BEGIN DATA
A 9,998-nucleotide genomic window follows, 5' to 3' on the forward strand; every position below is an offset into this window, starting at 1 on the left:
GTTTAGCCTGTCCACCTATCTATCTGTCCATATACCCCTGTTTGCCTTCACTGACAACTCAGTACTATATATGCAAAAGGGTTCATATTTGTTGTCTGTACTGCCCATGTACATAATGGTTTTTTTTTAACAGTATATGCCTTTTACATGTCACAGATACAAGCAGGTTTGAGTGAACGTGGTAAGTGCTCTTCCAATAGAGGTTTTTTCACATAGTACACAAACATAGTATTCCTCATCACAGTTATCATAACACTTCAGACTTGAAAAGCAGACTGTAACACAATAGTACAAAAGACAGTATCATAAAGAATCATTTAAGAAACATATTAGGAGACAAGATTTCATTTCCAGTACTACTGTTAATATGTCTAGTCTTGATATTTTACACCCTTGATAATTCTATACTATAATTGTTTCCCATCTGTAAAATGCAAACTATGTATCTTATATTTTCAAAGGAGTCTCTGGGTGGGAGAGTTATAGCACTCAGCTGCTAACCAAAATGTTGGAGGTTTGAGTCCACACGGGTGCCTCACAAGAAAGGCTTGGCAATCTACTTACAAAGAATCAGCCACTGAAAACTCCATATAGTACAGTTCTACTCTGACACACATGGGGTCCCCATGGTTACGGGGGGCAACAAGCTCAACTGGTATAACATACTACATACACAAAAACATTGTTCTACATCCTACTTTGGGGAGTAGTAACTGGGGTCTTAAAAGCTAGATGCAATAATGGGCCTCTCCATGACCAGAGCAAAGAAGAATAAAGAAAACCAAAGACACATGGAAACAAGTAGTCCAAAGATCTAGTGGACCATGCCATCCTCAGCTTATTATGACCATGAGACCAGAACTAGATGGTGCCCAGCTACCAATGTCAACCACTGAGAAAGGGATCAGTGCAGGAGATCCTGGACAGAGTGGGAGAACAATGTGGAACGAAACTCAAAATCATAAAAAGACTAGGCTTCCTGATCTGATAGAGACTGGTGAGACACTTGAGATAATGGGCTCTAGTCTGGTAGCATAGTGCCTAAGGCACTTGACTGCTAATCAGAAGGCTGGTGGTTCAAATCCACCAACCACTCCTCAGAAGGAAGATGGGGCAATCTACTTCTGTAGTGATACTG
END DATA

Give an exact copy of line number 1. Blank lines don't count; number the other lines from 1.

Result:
A 9,998-nucleotide genomic window follows, 5' to 3' on the forward strand; every position below is an offset into this window, starting at 1 on the left: